Peter Cruddas, the former Treasurer of the Conservative Party, has now filed details of his legal claim against The Sunday Times and two of its journalists.
If this legal action runs its full length, it will, of course, be up to the High Court to decide whether the newspaper and its reporters libelled Mr Cruddas in a series of articles written about him in March of this year.
However, Mr Cruddas’s lengthy “Particulars of Claim” document shows that his lawyers have been busy poring over transcripts of a tape-recorded, two-hour meeting between the self-made businessman and undercover reporters.
I exclusively revealed in my blog of July 25 that Mr Cruddas was suing the newspaper over its story four months earlier that alleged he had offered access to David Cameron in return for large donations.
Having lost the support of the Prime Minister and other senior figures in the party, Mr Cruddas had been forced to resign within a couple of hours of the newspaper hitting the streets on the evening of Saturday, March 24.
Now Mr Cruddas has filed a detailed claim in the High Court against Times Newspapers Ltd, the publisher of The Sunday Times, and two journalists, Jonathan Calvert and Heidi Blake, both members of their Insight team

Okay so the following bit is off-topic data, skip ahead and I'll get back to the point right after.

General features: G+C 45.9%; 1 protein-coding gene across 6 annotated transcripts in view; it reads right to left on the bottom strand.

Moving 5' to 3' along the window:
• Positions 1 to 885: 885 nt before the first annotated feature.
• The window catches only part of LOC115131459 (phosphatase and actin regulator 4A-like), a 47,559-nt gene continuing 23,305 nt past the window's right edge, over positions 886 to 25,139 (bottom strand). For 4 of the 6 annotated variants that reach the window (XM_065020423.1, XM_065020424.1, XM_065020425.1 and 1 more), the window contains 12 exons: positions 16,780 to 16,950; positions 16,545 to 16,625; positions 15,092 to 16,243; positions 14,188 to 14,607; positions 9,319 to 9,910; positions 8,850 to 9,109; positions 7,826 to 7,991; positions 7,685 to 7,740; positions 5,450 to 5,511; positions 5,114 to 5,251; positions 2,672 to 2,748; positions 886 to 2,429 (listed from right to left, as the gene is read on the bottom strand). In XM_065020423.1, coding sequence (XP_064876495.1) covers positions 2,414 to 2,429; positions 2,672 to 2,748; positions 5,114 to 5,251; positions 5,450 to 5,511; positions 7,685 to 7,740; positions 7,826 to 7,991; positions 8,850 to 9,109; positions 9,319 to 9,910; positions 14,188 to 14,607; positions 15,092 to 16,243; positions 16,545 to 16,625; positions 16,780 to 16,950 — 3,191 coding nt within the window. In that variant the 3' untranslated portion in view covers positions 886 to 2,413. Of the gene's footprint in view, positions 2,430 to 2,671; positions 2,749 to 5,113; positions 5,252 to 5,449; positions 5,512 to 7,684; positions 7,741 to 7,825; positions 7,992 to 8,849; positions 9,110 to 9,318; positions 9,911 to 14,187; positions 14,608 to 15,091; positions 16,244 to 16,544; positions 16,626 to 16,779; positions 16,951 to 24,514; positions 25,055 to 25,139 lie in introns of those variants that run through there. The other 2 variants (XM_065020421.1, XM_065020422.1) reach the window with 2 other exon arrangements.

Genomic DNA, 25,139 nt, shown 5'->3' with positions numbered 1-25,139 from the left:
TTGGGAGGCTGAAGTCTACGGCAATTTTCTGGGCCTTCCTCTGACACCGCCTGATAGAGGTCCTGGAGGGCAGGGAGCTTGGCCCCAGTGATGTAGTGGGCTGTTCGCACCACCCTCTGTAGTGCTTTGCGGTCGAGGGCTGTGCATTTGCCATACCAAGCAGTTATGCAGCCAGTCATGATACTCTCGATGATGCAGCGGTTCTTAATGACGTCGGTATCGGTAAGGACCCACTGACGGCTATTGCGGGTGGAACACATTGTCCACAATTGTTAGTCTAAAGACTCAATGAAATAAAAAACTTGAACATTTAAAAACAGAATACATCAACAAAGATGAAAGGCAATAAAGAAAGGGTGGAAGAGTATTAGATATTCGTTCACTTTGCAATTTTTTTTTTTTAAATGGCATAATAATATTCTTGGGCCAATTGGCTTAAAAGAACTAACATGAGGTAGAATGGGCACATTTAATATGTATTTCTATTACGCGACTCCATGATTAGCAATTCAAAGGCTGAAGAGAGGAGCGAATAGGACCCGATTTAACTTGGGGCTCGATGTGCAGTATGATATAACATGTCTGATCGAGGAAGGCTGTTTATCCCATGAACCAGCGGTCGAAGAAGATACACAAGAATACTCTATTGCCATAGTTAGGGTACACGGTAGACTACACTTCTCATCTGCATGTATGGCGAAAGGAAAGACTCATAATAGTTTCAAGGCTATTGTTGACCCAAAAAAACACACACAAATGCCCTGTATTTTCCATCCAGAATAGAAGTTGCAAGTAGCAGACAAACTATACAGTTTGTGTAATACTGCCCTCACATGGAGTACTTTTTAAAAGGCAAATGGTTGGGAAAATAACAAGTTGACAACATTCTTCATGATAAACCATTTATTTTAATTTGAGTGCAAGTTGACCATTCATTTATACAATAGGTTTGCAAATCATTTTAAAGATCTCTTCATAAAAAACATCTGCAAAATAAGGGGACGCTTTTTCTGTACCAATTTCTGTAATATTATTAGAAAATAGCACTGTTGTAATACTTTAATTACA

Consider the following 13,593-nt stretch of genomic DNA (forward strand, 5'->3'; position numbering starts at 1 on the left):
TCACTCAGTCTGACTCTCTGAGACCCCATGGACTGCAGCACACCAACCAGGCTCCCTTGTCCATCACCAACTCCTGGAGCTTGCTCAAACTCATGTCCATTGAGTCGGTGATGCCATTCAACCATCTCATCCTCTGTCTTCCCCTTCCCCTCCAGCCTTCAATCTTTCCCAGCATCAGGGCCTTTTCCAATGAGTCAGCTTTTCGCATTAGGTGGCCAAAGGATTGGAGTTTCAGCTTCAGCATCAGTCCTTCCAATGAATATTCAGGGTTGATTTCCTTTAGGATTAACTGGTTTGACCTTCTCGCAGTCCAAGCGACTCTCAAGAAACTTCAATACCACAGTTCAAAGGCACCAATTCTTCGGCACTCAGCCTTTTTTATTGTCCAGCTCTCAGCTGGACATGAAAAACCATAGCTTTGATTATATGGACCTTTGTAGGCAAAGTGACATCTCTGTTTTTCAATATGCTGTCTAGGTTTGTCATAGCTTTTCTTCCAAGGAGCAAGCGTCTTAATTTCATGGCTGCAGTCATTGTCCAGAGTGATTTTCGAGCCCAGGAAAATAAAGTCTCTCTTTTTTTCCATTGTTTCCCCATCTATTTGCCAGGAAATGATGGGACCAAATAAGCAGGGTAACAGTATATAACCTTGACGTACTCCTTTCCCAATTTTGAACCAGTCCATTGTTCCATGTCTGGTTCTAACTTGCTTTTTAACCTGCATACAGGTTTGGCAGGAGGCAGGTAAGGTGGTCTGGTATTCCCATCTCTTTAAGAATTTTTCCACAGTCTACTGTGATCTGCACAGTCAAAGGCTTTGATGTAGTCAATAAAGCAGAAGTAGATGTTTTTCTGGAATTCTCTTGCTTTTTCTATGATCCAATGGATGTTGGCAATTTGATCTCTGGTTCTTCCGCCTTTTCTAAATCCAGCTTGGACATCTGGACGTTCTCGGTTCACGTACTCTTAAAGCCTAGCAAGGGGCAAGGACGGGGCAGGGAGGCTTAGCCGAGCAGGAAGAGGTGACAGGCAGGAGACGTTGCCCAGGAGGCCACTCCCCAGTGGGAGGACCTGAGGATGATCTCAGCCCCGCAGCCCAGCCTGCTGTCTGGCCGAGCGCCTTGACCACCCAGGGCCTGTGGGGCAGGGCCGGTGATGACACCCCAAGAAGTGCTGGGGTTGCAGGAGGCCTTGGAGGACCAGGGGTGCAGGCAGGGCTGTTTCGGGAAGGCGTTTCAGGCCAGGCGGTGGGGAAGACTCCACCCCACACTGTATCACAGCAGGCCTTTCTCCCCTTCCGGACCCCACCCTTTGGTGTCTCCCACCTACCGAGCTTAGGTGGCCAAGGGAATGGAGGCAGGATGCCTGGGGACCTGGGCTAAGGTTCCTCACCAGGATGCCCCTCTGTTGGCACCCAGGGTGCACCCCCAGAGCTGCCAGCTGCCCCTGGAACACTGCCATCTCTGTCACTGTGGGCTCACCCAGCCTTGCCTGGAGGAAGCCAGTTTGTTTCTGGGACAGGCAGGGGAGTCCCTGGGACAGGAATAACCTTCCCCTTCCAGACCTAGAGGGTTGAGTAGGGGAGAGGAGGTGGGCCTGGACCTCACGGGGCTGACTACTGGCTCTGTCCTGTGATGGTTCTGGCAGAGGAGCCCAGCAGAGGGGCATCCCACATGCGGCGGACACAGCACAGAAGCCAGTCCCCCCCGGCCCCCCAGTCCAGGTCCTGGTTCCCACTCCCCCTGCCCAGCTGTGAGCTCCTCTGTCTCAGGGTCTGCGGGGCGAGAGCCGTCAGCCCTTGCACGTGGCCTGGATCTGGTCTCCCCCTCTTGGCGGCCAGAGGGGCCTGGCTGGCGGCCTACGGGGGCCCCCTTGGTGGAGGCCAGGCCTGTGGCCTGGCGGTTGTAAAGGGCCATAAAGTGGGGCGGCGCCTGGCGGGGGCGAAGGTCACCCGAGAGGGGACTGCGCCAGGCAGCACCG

Mr Cruddas is seeking unlimited damages, including aggravated damages, for libel and malicious falsehood, along with an injunction preventing the newspaper from repeating its allegations.
Journalists from The Sunday Times hired a lobbyist, set up a fake website and carried out other subterfuge in order to meet him in the guise of being wealthy, prospective donors to the party.
I have now studied Mr Cruddas’s “Particulars of Claim”, which is a public document, and the crux of the dispute is whether The Sunday Times journalists were so selective in their editing of the transcripts that they misled readers over what he had told undercover reporters during their meeting on March 15.
The newspaper published a series of articles about Mr Cruddas in its edition of March 25, with its front-page story headlined: ‘Tory treasurer charges £250,000 to meet PM.” Another article inside the paper was headlined: “Rotten to the core.”
However, the former co-Treasurer has now claimed that selective quotations used by the newspaper did not represent what really happened at the meeting. His lawyers allege, in the new court documents, that the two Insight journalists “deliberately distorted, misquoted and misrepresented what the Claimant had said” through “very substantial editing”.
Mr Cruddas, through his legal team, also claims that the newspaper wrongly alleged that “in return for cash donations to the Conservative Party, the Claimant corruptly offered for sale the opportunity to influence government policy and gain unfair advantage through secret meetings with the Prime Minister and other senior ministers.”